Skip to content

Baltic Environmental Humanities

October 29, 2018

Earlier this month I went to Riga, just across the Baltic Sea, to participate in the First Baltic Conference on the Environmental Humanities (BALTEHUMS). The conference was originally planned as a small-scale event, as the initiators – a couple of (predominantly young) scholars at home in Estonia, Latvia and Lithuania – did not think there would be that many people in the Baltics identifying themselves as “environmental humanists”. But in the end nearly a hundred participants showed up, from 17 different countries. At first sight, the notion of a “Baltic” conference would seem to delimit its scope, but in fact it rather served to attract an extremely wide community of scholars who in one or the other way identified themselves with the Baltic region and with the environmental humanities.

During the 1990s and early 2000s I was almost always on my way somewhere in the Baltic Sea region and I wrote several books on various Baltic themes. Since then I have not been around much in the Baltics. With our Cold War Coasts project, however, which received generous funding from Formas in 2017, I am again approaching the region in my research and my writing. Having chaired a session called “Post-nuclear lives and narratives”, I was surprised to find out that my large reserach project on nuclear energy, NUCLEARWATERS, might also benefit from interaction across the Baltic’s waters.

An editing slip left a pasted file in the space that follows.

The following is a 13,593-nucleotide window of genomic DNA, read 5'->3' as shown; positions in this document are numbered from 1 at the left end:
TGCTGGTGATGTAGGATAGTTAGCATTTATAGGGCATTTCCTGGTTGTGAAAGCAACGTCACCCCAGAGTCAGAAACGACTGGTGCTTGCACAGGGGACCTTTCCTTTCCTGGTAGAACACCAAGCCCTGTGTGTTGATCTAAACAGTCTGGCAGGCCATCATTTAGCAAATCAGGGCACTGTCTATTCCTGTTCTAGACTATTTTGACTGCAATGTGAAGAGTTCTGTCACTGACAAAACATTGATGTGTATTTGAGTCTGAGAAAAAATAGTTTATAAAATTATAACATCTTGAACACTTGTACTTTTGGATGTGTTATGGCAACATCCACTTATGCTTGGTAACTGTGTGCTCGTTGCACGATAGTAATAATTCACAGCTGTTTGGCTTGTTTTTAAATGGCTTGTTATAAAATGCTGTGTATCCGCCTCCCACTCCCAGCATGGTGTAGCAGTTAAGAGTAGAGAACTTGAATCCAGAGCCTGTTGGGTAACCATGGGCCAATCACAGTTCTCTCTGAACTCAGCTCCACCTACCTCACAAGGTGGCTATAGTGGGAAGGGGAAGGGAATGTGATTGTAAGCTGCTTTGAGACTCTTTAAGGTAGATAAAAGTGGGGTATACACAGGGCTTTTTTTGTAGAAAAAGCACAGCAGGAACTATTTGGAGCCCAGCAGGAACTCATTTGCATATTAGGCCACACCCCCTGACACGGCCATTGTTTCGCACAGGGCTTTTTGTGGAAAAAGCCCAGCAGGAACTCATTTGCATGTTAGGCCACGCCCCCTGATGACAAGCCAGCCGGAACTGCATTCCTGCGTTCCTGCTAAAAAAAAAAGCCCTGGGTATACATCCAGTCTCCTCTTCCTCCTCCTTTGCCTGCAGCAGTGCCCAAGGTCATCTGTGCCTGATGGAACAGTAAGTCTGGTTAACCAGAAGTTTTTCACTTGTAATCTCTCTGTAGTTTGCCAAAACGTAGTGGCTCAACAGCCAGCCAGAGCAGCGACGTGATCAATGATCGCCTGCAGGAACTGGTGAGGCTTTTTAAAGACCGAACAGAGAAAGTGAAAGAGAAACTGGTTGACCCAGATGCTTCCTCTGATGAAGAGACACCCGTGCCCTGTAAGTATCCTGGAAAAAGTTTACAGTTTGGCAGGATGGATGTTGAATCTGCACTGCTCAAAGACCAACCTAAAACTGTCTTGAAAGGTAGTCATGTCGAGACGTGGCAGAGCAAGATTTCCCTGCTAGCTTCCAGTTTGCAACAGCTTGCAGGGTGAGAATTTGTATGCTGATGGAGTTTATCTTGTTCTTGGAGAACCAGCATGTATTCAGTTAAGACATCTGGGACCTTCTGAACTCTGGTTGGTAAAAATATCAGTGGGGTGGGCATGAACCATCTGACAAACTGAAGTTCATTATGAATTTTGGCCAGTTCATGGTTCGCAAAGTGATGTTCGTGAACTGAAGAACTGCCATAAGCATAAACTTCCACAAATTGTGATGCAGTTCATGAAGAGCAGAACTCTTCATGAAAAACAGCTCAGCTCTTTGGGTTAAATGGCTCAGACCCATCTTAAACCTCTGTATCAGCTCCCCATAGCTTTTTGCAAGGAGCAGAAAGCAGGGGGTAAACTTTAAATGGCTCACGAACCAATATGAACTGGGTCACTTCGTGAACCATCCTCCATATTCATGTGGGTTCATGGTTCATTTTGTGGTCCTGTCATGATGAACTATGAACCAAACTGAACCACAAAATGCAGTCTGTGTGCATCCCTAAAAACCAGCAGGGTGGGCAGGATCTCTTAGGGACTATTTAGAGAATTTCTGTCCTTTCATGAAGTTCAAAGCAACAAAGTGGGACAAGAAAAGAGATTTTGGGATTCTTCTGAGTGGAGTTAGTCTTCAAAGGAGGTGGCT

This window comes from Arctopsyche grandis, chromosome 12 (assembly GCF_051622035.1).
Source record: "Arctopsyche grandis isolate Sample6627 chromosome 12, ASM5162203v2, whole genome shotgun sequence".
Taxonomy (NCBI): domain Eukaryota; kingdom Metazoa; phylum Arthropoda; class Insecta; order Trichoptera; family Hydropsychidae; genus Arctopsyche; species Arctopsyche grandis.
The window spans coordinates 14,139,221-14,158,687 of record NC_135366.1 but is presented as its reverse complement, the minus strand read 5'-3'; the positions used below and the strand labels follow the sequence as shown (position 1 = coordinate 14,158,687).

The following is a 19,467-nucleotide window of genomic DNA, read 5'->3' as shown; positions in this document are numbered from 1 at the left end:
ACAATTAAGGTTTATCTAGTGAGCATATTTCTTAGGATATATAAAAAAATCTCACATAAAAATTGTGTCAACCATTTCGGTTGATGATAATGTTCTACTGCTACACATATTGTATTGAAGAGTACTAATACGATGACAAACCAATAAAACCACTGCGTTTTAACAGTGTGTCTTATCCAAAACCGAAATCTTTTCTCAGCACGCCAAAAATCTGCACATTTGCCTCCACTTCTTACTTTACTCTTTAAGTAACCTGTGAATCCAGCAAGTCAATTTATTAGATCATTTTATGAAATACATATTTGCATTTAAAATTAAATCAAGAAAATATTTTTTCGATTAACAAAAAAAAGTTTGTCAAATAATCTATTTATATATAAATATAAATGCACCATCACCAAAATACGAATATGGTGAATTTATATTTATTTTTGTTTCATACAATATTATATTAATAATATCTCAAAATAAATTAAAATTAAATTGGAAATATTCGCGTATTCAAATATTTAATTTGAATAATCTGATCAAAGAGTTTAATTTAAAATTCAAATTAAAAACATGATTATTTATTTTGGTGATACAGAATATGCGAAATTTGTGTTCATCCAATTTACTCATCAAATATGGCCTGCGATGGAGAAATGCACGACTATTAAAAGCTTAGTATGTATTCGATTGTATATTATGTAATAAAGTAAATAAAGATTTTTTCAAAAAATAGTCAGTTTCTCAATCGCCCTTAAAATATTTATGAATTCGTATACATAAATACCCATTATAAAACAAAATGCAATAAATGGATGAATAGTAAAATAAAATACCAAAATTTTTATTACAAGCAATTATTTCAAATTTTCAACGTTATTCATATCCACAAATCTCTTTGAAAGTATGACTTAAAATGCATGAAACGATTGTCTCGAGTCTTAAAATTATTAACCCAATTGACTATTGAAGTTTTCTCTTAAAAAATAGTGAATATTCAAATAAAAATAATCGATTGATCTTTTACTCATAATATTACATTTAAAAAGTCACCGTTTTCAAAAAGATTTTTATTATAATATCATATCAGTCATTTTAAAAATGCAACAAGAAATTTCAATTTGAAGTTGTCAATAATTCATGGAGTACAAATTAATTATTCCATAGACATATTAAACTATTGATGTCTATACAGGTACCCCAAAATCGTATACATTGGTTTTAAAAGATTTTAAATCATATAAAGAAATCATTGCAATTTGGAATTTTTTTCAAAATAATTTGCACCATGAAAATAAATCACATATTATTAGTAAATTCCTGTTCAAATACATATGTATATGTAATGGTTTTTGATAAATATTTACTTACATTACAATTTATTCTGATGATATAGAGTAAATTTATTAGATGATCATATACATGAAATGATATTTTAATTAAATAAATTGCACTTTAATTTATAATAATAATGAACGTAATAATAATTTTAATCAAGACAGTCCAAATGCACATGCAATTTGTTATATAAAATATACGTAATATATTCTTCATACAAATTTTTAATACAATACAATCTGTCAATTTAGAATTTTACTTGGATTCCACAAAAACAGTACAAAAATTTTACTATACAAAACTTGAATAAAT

BALTEHUMS offered a unique opportunity to link up with local researchers. The two strongest research environments in the field in the three Baltic countries are probably Tallinn University (which now hosts the Estonian Center for Environmental History, KAJAK) and Kaunas University of Technology in Lithuania. Of the non-Baltic countries represented, the Finnish community was by far the largest, followed by the Swedish. It was a pity that so few Russians participated, although this was partly compensated for by the very strong contributions of those who did come to Riga: Alexei Kraikovsky and Julia Lajus, in particular, inspired me greatly through their vivid presentation of “The Baltic Sea in the environmental, technological and cultural history of St. Petersburg”.

However, there are still two huge academic divides between East and West in the Baltic Sea region. The first is intellectual: interdisciplinary and experimental approaches, especially in historical research, appear to have continued difficulties to be properly recognized on the Baltic’s eastern shores. The second is financial: “eastern” Baltic scholars still carry out their work under very difficult economic conditions – nearly three decades after the collapse of the Soviet Union.

Leave a Comment

Leave a Reply

Fill in your details below or click an icon to log in:

WordPress.com Logo

You are commenting using your WordPress.com account. Log Out /  Change )

Google+ photo

You are commenting using your Google+ account. Log Out /  Change )

Twitter picture

You are commenting using your Twitter account. Log Out /  Change )

Facebook photo

You are commenting using your Facebook account. Log Out /  Change )

Connecting to %s

%d bloggers like this: